With global sales of his 2004 debut album Storyteller reaching in excess of 1.6 million copies globally, multiple Top 10 hits in the U.K., and sold-out shows that attract up to 30,000 fans in India, Africa and North America, you’d think Raghav would be a household name in Canada.

But while North America’s South Asian community has embraced his music – and flocked to venues like Toronto’s Rogers Centre, Long Island’s Nassau Veteran’s Memorial Coliseum and LA’s Shrine Auditorium to see the Calgary-based, Indo-Canadian singer-songwriter perform – “It’s just never translated in the North American mainstream,” Raghav says.

“The first language you speak will always your mother tongue”- Raghav

Since he signed a Canadian deal with Cordova Bay Records and released his Juno Award-nominated song, “So Much” (featuring Kardinal Offishall) in 2011, however, that’s begun to change. Already, “Fire,” the second single from his 2012 release The Phoenix, has become Raghav’s most successful Canadian single to date; it’s garnered him nominations at the 2012 Canadian Radio Music Awards and Canadian Indie Awards, and achieved certified gold sales status. Raghav has recently signed a U.S. deal with Ultra Records and, at press time, was preparing to release “Fire” south of the border in the summer of 2012.

His records, however, are just one of the creative outlets that Raghav is exploring. Currently, he’s working on a Bollywood film with composer A. R. Rahman (Slumdog Millionaire) and a Hollywood film with both Rahman and Grammy/Academy Award-winning composer Stephen Schwartz (Wicked). “A.R’s known about me for some time,” says Raghav. “I happened to be in India when he was there and he called me. We started cutting songs for the Bollywood project and ever since, it seems like I’ve been following and working with him all around the world.”

Raghav’s goal has always been to become a more sophisticated songwriter and to expand his musical vocabulary with each successive record. While the Indian music he grew up with still informs his distinctive brand of energetic R&B/pop, The Phoenix finds him drawing inspiration from blues, R&B and the musical traditions he’s encountered while travelling to countries like Kenya, Pakistan and Nepal.

“The first language you speak will always your mother tongue,” he says. “It’s helped me break down the barrier of scale, so when I’m writing a song and I want to take somewhere else, I can, but you can’t keep doing the same thing. The fusion always has to take a different form.”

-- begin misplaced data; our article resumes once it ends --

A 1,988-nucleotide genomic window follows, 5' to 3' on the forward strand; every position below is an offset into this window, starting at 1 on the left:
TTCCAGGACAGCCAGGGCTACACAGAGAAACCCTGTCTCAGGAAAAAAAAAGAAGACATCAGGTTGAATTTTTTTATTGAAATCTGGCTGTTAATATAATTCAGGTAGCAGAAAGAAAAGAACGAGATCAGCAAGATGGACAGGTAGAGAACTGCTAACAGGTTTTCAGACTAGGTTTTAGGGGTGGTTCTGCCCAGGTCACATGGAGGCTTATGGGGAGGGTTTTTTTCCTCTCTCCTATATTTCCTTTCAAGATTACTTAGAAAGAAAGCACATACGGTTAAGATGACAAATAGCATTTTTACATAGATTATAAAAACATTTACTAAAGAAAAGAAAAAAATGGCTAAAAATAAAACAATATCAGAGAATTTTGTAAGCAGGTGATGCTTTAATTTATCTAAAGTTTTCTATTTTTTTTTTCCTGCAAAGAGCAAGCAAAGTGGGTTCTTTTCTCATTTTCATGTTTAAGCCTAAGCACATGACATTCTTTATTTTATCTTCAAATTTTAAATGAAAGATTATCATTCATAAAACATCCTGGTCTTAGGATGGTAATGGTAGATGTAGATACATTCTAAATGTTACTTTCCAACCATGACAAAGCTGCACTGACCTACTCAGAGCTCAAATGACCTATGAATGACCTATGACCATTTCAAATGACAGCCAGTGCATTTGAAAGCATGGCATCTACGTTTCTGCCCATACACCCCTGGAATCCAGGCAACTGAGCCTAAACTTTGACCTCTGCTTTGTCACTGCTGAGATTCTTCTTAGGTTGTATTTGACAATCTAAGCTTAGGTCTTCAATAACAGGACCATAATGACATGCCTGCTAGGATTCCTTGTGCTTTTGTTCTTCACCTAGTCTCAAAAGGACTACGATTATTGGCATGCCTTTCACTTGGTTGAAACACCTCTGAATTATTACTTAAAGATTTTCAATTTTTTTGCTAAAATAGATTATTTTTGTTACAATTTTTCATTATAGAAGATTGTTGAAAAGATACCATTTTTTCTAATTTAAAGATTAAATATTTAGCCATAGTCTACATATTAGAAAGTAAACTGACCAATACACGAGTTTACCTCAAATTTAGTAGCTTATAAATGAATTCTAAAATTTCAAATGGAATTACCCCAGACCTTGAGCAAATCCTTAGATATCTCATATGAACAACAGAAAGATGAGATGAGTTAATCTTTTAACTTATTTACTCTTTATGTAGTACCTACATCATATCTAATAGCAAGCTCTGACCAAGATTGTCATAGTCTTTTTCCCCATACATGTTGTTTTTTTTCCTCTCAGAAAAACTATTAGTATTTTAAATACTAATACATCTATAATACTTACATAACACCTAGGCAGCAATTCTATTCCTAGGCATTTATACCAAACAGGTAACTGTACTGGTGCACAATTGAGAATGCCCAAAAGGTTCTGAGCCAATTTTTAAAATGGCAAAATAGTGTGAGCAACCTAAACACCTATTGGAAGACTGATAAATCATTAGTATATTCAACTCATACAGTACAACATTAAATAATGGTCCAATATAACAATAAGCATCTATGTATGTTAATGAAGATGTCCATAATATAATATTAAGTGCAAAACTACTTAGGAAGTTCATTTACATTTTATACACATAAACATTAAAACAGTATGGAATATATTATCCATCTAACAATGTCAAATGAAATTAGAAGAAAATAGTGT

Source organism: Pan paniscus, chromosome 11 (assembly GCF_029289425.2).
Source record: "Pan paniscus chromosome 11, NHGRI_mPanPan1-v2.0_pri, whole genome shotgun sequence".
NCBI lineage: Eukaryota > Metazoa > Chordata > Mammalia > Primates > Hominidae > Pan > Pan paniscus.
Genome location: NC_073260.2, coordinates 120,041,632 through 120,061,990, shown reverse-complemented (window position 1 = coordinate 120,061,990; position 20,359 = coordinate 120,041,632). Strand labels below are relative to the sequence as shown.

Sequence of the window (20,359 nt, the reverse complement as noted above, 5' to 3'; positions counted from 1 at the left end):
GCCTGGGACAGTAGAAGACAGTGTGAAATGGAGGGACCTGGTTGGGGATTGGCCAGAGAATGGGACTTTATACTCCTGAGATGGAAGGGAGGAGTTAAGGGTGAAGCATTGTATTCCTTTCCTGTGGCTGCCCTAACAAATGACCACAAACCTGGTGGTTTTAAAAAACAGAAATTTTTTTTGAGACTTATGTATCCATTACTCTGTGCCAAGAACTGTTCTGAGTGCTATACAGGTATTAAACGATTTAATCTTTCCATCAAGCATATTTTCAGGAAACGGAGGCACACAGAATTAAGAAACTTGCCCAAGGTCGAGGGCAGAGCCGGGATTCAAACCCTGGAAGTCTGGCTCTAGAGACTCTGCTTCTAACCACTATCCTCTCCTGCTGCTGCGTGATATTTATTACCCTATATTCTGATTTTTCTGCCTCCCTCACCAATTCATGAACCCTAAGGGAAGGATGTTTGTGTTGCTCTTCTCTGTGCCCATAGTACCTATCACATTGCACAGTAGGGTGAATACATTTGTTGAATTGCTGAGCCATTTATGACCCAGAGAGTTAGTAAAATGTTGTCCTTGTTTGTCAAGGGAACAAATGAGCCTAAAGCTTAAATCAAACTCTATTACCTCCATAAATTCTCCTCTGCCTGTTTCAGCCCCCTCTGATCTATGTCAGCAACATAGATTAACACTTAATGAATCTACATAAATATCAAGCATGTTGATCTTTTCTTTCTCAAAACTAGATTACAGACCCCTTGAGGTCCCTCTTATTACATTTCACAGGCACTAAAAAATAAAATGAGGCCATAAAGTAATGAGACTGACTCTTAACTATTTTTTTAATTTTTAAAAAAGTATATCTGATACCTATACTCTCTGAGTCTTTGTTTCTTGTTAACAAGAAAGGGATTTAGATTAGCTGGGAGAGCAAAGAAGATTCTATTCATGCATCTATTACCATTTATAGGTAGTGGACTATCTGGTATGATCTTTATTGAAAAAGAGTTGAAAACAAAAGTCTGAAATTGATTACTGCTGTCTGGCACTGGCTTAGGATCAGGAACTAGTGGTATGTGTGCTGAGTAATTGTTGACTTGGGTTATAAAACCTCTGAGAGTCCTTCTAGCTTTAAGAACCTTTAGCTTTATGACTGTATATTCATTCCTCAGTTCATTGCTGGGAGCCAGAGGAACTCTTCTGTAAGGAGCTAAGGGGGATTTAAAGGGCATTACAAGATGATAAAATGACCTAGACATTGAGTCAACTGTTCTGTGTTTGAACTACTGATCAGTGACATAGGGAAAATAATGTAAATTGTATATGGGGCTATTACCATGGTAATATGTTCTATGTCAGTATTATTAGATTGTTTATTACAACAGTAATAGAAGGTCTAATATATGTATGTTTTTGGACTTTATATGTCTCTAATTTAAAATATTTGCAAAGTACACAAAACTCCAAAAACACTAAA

Track Record
• At age 16, Raghav won the National Songwriters Association of America Award
• As a teenager, Raghav trained with vocal coach Seth Riggs, who’s worked with international stars including Madonna, Stevie Wonder and Michael Jackson.
• His music has been described as “South Asian-flavoured U.S. R&B with hip-hop flourishes.”


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Translations prior to Fall 2013 are currently unavailable. 

Porcelaine a fait son apparition en 2010 avec un mini-album homonyme de cinq titres. À l’époque, le projet reposait sur les épaules de la Montréalaise Mélanie Scala. Un mouvement naturel a fait migrer le projet solo vers la formule collective : « L’élaboration du deuxième album s’est passée différemment. Mon ancien complice dans Maharajah, Simon Bédard (guitares, voix), a co-composé avec moi toutes les pièces de La foire aux animaux. Les autres musiciens étaient dans notre entourage. Au début, on cherchait des collaborateurs en maîtrise de leur instrument, on les avait engagés pour les spectacles. Mais voilà, ils ont proposé leurs lignes et, de fil en aiguille, se sont greffés au groupe. J’avoue que ça m’avait manqué dans l’aventure solo. »

La musique, Mélanie l’a dans le cœur comme on embrasse une vocation. Au cours des trois dernières années, l’ancienne messagère à vélo – qui fut même à une époque lutine de Père Noël dans les centres d’achats – a donné vie à deux enfants, un ep et un album. Vivre de musique et d’eau fraîche, ce n’est pas la voie facile pour une artiste sans compromis, « mais c’est ma passion alors j’y mets l’énergie. Quand on me demande ce que je fais dans la vie, je réponds de la musique. La clé, c’est de rester réaliste, tout en se permettant de rêver ».